3. Greater equality of access to childcare.
  4. Addressing barriers to employment.
  5. Changes in attitudes towards childcare and mothers’ employment.

Click here for the executive summary and here for the main report.

JRF: ‘What is the relationship between poverty and ethnicity in Northern Ireland?’

Joseph Rowntree Foundation logo

A Joseph Rowntree Foundation (JRF) study published in January 2013 examines the evidence on how people across different ethnic groups in Northern Ireland experience poverty and how this affects their access to work and support, including key services.

Northern Ireland has seen increasing political stability and progress in racial equalities legislation and policies. However, not all people benefited equally from economic success, or have had the same experiences following the financial crisis.

  • People from minority ethnic groups are employed at all levels in the economy, but low‑grade, low‑paid employment appears commonplace, despite many having high qualifications and skills.
  • In-work and child poverty appear to be problematic, but to what extent people from minority ethnic groups receive benefits when eligible to claim is unclear.
  • There has been a focus on access to services, but little is known about education and health outcomes. Housing conditions may vary, but poor management by landlords, high costs and overcrowding are evident.
  • Despite positive policy changes, people from minority ethnic groups have experienced racism as service users, employees and pupils, with mixed responses from organisations, employers and schools.

Click here for summary and report

The study is also accompanied by a blog and the research is part of the Foundation’s programme of work on poverty and ethnicity.

To find out more about the Joseph Rowntree Foundation

Rainbow Project report: ‘Multiple identity; Multiple Exclusions and Human Rights’

Rainbow Project

‘Multiple identity; Multiple Exclusions and Human Rights: The experiences of people with disabilities who identify as Lesbian, Gay, Bisexual and Transgender people living in Northern Ireland’ was published by the Rainbow Project in November 2012.

The report comes out of a project that developed from exploratory discussions in 2011 between Disability Action and The Rainbow Project and the recognition by both organisations that very little was known about people with disabilities who identified as lesbian, gay or bisexual and/or transgender (LGB&T) in Northern Ireland.

Click here for details

Equality Commission Northern Ireland: ‘Do You Mean Me?’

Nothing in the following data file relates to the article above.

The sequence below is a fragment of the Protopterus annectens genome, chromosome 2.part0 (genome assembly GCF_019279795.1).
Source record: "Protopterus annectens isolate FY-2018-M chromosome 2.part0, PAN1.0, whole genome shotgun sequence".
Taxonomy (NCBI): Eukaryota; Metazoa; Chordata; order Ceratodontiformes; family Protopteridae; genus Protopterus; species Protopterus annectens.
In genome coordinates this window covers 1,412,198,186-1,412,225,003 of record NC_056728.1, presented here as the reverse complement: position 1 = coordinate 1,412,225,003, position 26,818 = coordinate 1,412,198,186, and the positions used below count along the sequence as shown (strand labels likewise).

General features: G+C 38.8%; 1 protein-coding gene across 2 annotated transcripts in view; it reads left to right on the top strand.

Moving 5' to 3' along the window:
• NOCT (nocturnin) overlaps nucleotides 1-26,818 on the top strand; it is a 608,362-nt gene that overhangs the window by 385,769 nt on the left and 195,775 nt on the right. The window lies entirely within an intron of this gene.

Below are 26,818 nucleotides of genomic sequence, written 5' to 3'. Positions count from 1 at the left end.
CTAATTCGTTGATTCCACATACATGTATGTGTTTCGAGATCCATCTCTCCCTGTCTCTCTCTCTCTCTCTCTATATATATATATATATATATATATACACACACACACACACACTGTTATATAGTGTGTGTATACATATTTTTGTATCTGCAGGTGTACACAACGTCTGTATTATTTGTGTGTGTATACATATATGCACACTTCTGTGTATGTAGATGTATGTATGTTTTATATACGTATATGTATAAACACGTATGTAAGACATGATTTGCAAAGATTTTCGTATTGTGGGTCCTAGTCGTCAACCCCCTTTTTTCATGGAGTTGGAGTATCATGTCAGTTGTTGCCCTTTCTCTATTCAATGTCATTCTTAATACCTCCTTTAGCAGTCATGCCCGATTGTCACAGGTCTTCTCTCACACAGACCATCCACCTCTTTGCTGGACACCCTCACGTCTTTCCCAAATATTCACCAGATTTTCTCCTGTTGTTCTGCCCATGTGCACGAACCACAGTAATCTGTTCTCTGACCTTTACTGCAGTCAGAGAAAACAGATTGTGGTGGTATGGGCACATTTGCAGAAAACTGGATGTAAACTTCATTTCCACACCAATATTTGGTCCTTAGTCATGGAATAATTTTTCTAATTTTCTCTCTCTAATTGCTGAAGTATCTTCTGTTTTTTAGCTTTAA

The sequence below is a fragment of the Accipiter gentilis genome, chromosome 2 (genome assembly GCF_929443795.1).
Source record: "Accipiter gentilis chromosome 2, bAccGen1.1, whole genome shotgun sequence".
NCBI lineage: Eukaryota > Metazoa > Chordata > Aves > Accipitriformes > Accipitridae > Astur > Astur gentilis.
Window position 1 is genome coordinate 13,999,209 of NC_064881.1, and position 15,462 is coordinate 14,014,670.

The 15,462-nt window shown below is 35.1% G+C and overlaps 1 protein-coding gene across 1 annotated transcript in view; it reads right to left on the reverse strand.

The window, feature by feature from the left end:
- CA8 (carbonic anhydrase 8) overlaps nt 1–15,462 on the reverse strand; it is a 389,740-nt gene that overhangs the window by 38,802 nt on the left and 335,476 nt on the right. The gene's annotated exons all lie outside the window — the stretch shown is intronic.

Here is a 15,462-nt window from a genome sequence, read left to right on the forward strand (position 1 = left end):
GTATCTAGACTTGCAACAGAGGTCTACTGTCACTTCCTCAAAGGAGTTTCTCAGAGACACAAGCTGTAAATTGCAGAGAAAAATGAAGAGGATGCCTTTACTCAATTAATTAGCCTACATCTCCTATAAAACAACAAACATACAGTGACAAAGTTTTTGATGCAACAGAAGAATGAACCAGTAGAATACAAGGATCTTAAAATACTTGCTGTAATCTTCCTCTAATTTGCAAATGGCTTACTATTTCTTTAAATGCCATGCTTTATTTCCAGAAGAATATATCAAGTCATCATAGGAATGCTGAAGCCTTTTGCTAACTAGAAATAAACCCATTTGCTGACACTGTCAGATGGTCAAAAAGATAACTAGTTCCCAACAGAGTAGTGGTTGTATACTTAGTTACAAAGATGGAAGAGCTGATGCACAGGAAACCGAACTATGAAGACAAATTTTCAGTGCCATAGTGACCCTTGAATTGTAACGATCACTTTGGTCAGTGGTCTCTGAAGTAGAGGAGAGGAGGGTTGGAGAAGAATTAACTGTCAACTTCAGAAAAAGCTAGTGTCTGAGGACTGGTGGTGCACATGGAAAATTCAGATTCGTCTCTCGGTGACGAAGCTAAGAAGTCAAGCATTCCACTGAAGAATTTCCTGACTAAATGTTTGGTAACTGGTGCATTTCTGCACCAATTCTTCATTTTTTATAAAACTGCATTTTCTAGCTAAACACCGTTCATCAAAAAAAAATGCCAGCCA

Equality Commision Northern Ireland ECNI

Every three years the Equality Commission carries out an equality awareness survey which looks at trends in public attitudes towards particular groups in society; personal experiences of discrimination and knowledge of rights and protections. It considers who is most likely to express negative feelings and who is most likely to be the target of their prejudice.

‘Do You Mean Me? Discrimination: attitudes and experience in Northern Ireland’ was published by the Equality Commission for Northern Ireland in June 2012.

Key findings in the latest survey report include:

  • Attitudes towards different groups as a work colleague, neighbour or married to a family member, have hardened.
  • 33% of respondents said they had been subject to some form of harassment or treated unfairly because they belong to a particular group, an increase of 16%.
  • 91% agreed with the need for equality laws and 77% agreed that they should be strengthened to match those in Great Britain.
  • 77% agreed that the Commission is a valued source of expert advice on equality issues.
  • Respondent confidence in the ability to keep their job is lower than the United Kingdom and European Union average.

Click here for details

Equality Commission for Northern Ireland: proposals for disability protection

Equality Commision Northern Ireland ECNI

In March 2012, the Equality Commission for Northern Ireland (ECNI) published ‘Strengthening Protection for Disabled People. Proposals for Reform’.

The report sets out the Commission’s recommended changes to disability equality law. The changes being proposed will not only ensure that Northern Ireland equality law keeps pace with changes with the law in GB, but will also help to harmonise and simplify the law and strengthen the rights of disabled people and their carers.

Click here for full report (pdf)

Click here for ECNI website